2. Whitley acknowledged before the Hearing Committee that in the form he completed in order to demonstrate his eligibility for representation by an attorney to be appointed pursuant to the CJA, he lied under oath regarding his employment and marital status. He did not, however, falsify his salary.
3. Under the provisions of D.C.Code § 11-2604(b) and (c)(2001), the presumptive statutory maximum is $2450 for a felony and $1300 for a misdemeanor. A greater amount is permissible if the representation is unusually extended or complex. In her voucher, Respondent requested substantially less compensation than the maximum even for a misdemeanor.In her testimony before the Hearing Committee, Respondent described the preparation that had to be done in an extradition proceeding:[T]ypically on an extradition case, if the defendant decides to waive, I have had extradition cases being as little as, I guess, now it is $97.50 to about $200, $300. [In] a case where the extradition is a hearing is held, [i]t is basically like any other trial. You prepare, you would do investigation, you would prepare for that hearing in the same way that you prepare for a trial so it would require that, A, know your facts, know them from the defendant through interviews, follow up with the demanding jurisdiction, find out all that you can about the underlying matter, obtain any and all proof that might be out there, sometimes there are arrest photos and things like that to back up that the defendant is, in fact, the person that the demanding jurisdiction says he is, so essentially with the contested extradition, it is not terribly different from preparing for a trial. There is a good deal of background work to do, there is a good deal of investigation, and certainly you have to speak to the client.Respondent also testified that this was her first contested extradition case.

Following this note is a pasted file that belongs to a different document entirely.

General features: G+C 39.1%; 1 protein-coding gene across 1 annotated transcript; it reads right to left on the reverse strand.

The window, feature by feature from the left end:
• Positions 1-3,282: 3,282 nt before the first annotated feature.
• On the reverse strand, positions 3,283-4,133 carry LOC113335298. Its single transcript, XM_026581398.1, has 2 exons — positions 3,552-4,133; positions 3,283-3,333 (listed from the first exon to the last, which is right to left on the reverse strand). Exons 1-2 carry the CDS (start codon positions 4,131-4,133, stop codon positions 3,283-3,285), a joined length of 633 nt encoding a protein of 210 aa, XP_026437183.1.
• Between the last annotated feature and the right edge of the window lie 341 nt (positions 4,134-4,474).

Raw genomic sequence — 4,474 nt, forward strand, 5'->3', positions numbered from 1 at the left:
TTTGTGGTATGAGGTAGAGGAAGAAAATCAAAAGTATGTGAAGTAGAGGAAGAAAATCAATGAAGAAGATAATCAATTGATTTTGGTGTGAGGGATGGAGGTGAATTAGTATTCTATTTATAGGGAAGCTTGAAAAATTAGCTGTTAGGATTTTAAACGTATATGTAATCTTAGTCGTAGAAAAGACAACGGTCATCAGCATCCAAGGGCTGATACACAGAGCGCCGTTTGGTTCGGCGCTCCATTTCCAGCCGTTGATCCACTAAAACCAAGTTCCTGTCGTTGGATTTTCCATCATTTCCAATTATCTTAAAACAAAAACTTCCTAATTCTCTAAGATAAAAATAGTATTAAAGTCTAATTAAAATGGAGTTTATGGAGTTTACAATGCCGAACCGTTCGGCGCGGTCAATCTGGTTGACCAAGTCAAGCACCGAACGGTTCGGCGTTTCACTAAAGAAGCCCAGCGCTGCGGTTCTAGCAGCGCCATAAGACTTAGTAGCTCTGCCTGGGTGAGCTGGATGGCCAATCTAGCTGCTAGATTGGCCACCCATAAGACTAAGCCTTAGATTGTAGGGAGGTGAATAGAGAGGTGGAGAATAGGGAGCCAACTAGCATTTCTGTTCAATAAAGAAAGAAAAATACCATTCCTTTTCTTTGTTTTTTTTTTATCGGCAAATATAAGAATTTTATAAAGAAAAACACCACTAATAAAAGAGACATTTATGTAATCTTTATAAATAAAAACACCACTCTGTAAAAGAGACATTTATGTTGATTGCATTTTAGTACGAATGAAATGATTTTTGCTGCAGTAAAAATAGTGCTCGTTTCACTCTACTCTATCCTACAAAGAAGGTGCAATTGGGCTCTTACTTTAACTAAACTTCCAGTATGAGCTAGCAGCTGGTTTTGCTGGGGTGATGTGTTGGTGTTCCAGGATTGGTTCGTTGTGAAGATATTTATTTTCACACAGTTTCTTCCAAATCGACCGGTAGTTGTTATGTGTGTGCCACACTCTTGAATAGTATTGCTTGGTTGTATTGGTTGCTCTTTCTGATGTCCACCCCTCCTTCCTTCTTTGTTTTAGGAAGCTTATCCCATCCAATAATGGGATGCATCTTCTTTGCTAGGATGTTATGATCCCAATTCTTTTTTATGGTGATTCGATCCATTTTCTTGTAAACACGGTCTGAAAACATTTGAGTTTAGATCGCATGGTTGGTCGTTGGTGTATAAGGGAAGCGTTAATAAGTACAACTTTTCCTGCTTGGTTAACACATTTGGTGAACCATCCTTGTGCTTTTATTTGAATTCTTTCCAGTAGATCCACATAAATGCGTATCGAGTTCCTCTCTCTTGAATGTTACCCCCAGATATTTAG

4. Respondent testified that she did not receive the April 5 letter for several weeks because she failed to pick up her mail while she was engaged in a lengthy trial. She further described certain subsequent conversations which she claimed to have had with Judge Graae's judicial administrative assistant. The assistant testified at the hearing and contradicted Respondent's testimony, and the Hearing Committee did not credit Respondent's account.
5. To the extent that findings by the Hearing Committee or by the Board may be inconsistent with one another, see Part V, infra, there is substantial evidence in the record to support all of them, regardless of how any inconsistencies are resolved.
6. We also agree with the following discussion by the Board regarding the limits of Rule 1.5(a)'s reach:Respondent argues that our reading would mean that every attorney whose CJA voucher is reduced has violated Rule 1.5(a). We disagree. Superior Court Judges may have many reasons for reducing voucher payments, including taking more time than is necessary to perform a task or making mathematical errors in billing. Not all such instances rise to the level of charging an excessive fee. Our finding that Respondent violated Rule 1.5(a) may be read to suggest only that an attorney who submits a CJA voucher for payment for work not actually performed has violated Rule 1.5(a). Accordingly, we agree with the Committee that Respondent violated Rule 1.5(a) by submitting a voucher that included charges for work she did not perform.
7. Curiously, neither Bar Counsel nor Respondent called Ms. Brown as a witness, even though Ms. Brown could be expected to know whether or not this alleged visit to the jail actually occurred. Whether or not Respondent went to the jail on February 15, 2002, and interviewed Whitley there, was the most vigorously contested factual issue in this case.